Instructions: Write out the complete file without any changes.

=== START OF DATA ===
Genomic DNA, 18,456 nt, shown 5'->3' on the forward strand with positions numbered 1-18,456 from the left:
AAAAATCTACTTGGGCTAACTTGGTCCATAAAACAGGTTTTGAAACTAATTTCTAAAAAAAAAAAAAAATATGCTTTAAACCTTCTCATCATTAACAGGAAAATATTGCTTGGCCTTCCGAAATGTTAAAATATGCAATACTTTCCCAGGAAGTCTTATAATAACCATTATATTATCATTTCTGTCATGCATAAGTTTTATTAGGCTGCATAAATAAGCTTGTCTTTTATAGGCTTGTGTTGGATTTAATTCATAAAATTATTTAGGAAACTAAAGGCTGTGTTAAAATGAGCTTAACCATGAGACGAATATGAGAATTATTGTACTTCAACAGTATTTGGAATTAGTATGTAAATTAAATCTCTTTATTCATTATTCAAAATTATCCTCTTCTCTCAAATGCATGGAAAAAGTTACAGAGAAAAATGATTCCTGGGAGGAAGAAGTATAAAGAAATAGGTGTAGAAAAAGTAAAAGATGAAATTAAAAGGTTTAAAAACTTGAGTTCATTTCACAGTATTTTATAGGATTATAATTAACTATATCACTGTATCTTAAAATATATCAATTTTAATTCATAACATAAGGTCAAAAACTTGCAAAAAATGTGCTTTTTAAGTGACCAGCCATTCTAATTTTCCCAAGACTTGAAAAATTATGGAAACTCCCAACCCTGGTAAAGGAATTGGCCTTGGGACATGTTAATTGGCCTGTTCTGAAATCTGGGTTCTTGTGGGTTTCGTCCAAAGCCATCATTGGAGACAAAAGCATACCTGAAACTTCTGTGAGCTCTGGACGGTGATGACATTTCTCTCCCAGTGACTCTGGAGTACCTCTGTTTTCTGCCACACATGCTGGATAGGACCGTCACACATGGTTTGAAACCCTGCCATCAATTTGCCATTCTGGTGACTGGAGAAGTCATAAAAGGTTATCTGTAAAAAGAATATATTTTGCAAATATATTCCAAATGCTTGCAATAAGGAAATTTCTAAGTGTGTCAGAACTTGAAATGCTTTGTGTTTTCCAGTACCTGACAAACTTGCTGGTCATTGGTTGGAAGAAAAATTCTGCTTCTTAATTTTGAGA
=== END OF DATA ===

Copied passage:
Genomic DNA, 18,456 nt, shown 5'->3' on the forward strand with positions numbered 1-18,456 from the left:
AAAAATCTACTTGGGCTAACTTGGTCCATAAAACAGGTTTTGAAACTAATTTCTAAAAAAAAAAAAAAATATGCTTTAAACCTTCTCATCATTAACAGGAAAATATTGCTTGGCCTTCCGAAATGTTAAAATATGCAATACTTTCCCAGGAAGTCTTATAATAACCATTATATTATCATTTCTGTCATGCATAAGTTTTATTAGGCTGCATAAATAAGCTTGTCTTTTATAGGCTTGTGTTGGATTTAATTCATAAAATTATTTAGGAAACTAAAGGCTGTGTTAAAATGAGCTTAACCATGAGACGAATATGAGAATTATTGTACTTCAACAGTATTTGGAATTAGTATGTAAATTAAATCTCTTTATTCATTATTCAAAATTATCCTCTTCTCTCAAATGCATGGAAAAAGTTACAGAGAAAAATGATTCCTGGGAGGAAGAAGTATAAAGAAATAGGTGTAGAAAAAGTAAAAGATGAAATTAAAAGGTTTAAAAACTTGAGTTCATTTCACAGTATTTTATAGGATTATAATTAACTATATCACTGTATCTTAAAATATATCAATTTTAATTCATAACATAAGGTCAAAAACTTGCAAAAAATGTGCTTTTTAAGTGACCAGCCATTCTAATTTTCCCAAGACTTGAAAAATTATGGAAACTCCCAACCCTGGTAAAGGAATTGGCCTTGGGACATGTTAATTGGCCTGTTCTGAAATCTGGGTTCTTGTGGGTTTCGTCCAAAGCCATCATTGGAGACAAAAGCATACCTGAAACTTCTGTGAGCTCTGGACGGTGATGACATTTCTCTCCCAGTGACTCTGGAGTACCTCTGTTTTCTGCCACACATGCTGGATAGGACCGTCACACATGGTTTGAAACCCTGCCATCAATTTGCCATTCTGGTGACTGGAGAAGTCATAAAAGGTTATCTGTAAAAAGAATATATTTTGCAAATATATTCCAAATGCTTGCAATAAGGAAATTTCTAAGTGTGTCAGAACTTGAAATGCTTTGTGTTTTCCAGTACCTGACAAACTTGCTGGTCATTGGTTGGAAGAAAAATTCTGCTTCTTAATTTTGAGA